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The Business of Bees

Bloomberg Environment reporters spent six months reporting on the plight of the honeybee for a new podcast, available now.

Business of Bees analyzes the critical dangers facing honeybees – a tiny insect with an outsized impact on the economy. Shared in a storytelling style backed by the journalistic rigor you expect from Bloomberg Environment, this series examines what has changed in the decade since colony collapse disorder was first identified.

Episode 1

The effects of Colony Collapse Disorder are still reverberating in hives throughout the U.S., but the business of bees is actually booming.  The U.S. Department of Agriculture estimates that commercial beekeeping adds more than $15 billion in economic value to agriculture each year, with no sign of a recession in sight.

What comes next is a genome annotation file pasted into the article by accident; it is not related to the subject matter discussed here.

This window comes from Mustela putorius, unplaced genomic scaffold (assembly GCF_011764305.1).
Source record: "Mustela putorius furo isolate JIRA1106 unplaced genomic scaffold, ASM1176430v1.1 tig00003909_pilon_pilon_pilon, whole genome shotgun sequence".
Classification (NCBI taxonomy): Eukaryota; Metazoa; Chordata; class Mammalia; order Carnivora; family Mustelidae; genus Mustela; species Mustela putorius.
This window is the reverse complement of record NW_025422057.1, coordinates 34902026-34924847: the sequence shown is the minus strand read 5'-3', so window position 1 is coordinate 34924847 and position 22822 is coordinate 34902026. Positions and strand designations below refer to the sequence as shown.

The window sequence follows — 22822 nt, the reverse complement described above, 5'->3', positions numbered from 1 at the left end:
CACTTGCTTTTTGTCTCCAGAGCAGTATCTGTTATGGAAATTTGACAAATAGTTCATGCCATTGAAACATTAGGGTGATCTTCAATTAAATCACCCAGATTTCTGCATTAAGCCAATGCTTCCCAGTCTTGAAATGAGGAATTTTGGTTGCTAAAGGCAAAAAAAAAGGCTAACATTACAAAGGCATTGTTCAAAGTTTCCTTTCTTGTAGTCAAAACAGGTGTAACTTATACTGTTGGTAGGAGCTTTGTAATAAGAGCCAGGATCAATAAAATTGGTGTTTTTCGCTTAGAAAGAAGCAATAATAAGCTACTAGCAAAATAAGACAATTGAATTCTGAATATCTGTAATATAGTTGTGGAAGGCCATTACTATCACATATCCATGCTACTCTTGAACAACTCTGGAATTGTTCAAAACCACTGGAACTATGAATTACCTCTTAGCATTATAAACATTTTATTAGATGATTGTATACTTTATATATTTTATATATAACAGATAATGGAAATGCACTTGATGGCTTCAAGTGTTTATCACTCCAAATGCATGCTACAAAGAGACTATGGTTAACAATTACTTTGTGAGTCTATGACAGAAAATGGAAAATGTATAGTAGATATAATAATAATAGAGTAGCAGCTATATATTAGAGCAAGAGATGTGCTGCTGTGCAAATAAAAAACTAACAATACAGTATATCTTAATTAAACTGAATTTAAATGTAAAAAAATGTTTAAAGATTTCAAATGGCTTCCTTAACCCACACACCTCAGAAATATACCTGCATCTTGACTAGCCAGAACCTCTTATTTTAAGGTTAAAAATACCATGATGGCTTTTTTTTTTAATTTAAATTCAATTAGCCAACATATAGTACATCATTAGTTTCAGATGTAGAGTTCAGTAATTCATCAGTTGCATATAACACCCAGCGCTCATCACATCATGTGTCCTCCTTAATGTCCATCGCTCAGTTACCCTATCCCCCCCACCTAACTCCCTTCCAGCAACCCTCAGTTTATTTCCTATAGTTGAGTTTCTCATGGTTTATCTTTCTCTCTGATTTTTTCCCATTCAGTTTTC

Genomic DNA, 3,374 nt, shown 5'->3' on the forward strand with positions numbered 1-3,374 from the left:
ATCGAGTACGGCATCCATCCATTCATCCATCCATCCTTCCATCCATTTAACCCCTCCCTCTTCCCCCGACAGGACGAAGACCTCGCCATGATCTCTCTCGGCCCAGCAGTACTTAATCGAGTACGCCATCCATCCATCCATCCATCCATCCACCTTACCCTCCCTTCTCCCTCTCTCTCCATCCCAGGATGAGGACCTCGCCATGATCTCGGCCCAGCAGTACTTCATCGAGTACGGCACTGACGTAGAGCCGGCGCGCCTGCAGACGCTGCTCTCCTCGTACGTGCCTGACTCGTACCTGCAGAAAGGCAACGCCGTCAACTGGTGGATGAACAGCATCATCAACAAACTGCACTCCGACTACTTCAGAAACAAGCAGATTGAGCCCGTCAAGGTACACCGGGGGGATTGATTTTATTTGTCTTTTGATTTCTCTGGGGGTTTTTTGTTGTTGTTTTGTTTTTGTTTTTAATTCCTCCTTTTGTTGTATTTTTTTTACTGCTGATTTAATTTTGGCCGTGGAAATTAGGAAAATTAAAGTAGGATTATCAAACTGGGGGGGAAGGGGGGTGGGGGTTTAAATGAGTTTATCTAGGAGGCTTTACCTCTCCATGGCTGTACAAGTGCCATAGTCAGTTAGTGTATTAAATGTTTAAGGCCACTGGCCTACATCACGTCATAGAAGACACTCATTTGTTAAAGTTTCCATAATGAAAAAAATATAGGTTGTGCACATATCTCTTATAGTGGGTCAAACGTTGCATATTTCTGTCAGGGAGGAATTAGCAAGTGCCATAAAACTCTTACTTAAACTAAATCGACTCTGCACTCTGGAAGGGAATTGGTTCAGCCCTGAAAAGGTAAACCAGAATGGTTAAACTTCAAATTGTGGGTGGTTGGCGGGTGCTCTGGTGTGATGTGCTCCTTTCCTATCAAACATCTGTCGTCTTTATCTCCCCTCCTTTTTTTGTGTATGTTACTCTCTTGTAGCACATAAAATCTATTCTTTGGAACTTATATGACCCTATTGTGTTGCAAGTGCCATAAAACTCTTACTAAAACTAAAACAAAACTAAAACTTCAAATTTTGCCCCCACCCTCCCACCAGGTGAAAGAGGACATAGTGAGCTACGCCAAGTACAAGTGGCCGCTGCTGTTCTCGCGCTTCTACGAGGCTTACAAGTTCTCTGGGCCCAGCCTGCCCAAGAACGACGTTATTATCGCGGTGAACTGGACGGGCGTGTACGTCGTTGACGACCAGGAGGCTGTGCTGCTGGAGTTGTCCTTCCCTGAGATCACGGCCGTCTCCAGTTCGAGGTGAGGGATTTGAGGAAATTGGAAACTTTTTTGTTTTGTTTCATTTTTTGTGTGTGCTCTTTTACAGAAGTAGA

Episode 2

Hosts Adam Allington and David Schultz take us back to the earliest days of beekeeping in Egypt and tell us how humans and honeybees formed a partnership that has spanned thousands of years and several continents. In addition to the obvious benefits of producing honey, Apis Mellifera, also known as the European honeybee, has also inspired the imagination of thinkers and philosophers from the “land of milk and honey,” up to a 19th century minister who invented the modern beehive.

Episode 3

Commercial honey bees take laps around the U.S. to pollinate fruits, veggies and nuts – and their services aren’t cheap. But they are essential. Hosts Adam Allington and Tiffany Stecker talk with farmers in California about the rising costs of hives and how those traveling bees could be pushing native pollinators out of their habitats.

Episode 4

Fluffy black and yellow-striped honeybees are the poster species for environmentalists working to save these struggling insects. But what about the other thousands of bee species pollinating crops and flowers? Hosts Adam Allington and David Schultz explore how the honeybee came to be the classic bee.

Episode 5

A mite called Varroa destructor sounds like it belongs in a sci-fi film, not in beehives where they have been wreaking havoc since the late 1980s. That’s when the parasitic mites arrived on U.S. soil from Asia.  For years, pesticides were thought to be the leading cause of increased die-offs among honeybees. But new studies suggest that Varroa might be affecting bee health much more than we thought.